Just how accountable are the inflation doves?

Our good friend over at Historinhas wrote a year ago expressing satisfaction at the presence of uber-doves on the Bank of England MPC.  Posen was quoted as saying the following:-

“The Bank of England‘s leading dove has predicted that inflation will tumble to 1.5% by the middle of next year as George Osborne‘s austerity drive and the underlying weakness of the economy stifle consumer spending.

In an interview with the Guardian, Adam Posen admitted he had sleepless nights over his call for more money to be pumped into the economy and said he would not seek re-election to Threadneedle Street’s monetary policy committee if his view turned out to be wrong.

Posen said: “If I have made the wrong call, not only will I switch my vote, I would not pursue a second term. They should have somebody who gets it right and not me. I am accountable for my performance. I’m holding my nerve because it is the right thing to do.”

Despite surprises in global growth to the downside since this interview (the European crisis coming as a shock to most commentators, although not to this one ), UK inflation has fallen from 5% yoy last year to 3.4% yoy at the end of Q1 2012 (vs consensus expectations of 3.1%).  JP Morgan expect inflation to reaccelerate later in the year to 4% annualized, or 3% yoy (with core inflation near 2%) – another year of inflation significantly above target.

The doves keep very quiet about their forecasting errors.  I think it is hard to attribute the likely significant overshoot in headline inflation to drastic changes to the stance of monetary and fiscal policy since the Posen interview, although certainly these have probably been in the direction of being somewhat easier than expectations at that time.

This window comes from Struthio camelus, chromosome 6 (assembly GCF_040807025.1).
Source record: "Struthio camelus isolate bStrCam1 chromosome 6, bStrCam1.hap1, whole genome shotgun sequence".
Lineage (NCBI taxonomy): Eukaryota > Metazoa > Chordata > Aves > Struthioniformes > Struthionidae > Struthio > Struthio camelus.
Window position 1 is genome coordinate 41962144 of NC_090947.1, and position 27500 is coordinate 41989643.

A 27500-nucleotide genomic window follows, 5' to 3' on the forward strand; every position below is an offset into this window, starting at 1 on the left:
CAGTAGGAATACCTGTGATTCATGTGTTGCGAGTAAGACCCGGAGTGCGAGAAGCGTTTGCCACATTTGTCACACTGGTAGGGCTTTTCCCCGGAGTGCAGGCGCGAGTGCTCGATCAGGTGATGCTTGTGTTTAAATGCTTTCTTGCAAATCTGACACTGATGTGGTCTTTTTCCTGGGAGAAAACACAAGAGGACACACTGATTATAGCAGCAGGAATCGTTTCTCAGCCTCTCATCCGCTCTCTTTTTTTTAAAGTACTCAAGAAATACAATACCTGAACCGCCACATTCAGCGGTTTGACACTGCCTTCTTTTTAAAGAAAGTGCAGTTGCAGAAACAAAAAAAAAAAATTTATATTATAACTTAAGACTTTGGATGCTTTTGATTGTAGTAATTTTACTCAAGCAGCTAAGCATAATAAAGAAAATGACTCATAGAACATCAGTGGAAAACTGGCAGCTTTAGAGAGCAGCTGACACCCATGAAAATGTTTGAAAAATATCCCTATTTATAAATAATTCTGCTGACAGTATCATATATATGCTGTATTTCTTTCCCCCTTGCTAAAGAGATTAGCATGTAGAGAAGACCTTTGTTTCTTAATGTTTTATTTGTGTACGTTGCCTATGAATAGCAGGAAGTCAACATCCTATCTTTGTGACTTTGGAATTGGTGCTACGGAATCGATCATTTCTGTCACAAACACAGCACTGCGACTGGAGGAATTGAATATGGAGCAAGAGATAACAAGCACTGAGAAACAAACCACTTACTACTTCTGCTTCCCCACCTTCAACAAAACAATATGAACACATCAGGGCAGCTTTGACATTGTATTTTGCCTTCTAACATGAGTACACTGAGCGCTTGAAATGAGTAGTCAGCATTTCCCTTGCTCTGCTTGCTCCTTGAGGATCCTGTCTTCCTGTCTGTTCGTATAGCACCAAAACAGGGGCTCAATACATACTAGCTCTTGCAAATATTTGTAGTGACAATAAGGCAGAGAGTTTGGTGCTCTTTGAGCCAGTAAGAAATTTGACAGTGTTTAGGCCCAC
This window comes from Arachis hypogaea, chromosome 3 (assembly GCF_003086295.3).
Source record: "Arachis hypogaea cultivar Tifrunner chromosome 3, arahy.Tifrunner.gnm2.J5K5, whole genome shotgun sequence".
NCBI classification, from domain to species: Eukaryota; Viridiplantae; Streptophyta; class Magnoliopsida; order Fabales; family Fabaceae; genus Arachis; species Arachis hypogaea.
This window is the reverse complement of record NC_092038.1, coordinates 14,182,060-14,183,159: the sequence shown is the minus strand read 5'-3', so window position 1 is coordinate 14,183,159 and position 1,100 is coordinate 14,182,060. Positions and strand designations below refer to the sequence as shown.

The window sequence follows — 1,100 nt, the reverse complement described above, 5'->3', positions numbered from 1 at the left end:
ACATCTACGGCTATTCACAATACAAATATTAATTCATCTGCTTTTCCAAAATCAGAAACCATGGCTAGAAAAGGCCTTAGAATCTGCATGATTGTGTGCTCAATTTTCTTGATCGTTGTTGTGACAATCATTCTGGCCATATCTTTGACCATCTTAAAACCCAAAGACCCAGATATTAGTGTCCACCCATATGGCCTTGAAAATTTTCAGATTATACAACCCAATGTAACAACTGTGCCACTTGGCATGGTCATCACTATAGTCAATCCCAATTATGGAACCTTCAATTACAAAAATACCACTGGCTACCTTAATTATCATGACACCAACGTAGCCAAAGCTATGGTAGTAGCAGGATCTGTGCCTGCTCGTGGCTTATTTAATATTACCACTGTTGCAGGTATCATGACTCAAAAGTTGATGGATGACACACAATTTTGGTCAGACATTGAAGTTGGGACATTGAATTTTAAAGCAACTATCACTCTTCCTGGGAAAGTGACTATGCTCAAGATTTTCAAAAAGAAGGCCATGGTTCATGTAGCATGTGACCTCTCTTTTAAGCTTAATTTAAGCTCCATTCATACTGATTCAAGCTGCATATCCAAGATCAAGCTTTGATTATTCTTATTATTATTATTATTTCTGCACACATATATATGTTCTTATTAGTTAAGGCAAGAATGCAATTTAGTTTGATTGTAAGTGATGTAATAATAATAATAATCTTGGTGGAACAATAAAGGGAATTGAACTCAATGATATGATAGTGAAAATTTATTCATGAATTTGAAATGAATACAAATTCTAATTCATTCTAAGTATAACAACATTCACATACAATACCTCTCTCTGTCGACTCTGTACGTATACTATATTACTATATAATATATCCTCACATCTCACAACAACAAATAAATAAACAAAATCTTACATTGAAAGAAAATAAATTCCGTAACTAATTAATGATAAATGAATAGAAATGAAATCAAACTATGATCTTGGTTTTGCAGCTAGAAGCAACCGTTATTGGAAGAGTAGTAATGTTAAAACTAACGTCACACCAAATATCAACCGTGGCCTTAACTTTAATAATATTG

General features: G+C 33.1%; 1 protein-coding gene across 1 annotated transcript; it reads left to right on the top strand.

At what point does a blip become a trend, I wonder.

I do think likely very much lower energy prices will put pressure on headline inflation in the medium term, but I think longer-term we are early in a period when inflation will turn out to be persistently higher than expected based on models calibrated to the previous regime.  Over the course of months and quarters, lower gasoline prices will tend to support consumer disposable incomes.

I am not banking on an apology from the doves, but it would be nice if their expressed confidence appropriately reflected the rather thin supporting evidence for their dovishness.

When inflation continues to exceed target despite a soft economy, is it the inflation doves or the hawks who are insane?  I would say neither, but those who continue to place their faith in econometric models that have had a terrible track record of predicting turning points and those who have no previous successful record of forecasting to back their over-confident pronouncements.

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2 Responses to Just how accountable are the inflation doves?

  1. Pingback: What did they say 1 year ago? Posen vs Plosser | Historinhas

  2. W. Peden says:

    Your last paragraph hits the spot.

    Inflation targeting is only a remotely defensible policy if the output gap is readily forecastable. From about 1992-2005, you could make a good case that it was, because multiple countries were successfully flexible inflation targeting. In the UK, inflation began to considerably overshoot the target in 2006 and ever since inflation targeting has been comparable to money supply targets in the mid-to-late 1980s: people pay lip-service to them and targets are set, but their movements are highly unpredictable and the decisions of policy makers have had little to do either with forecasts or trends.

    This is the reason why even flexible inflation targeting is a fair-weather policy: when the economy is being hit by multiple supply shocks, tax distortions and a significant slowdown in productivity growth, then medium-term predictions of the output gap are unreliable.

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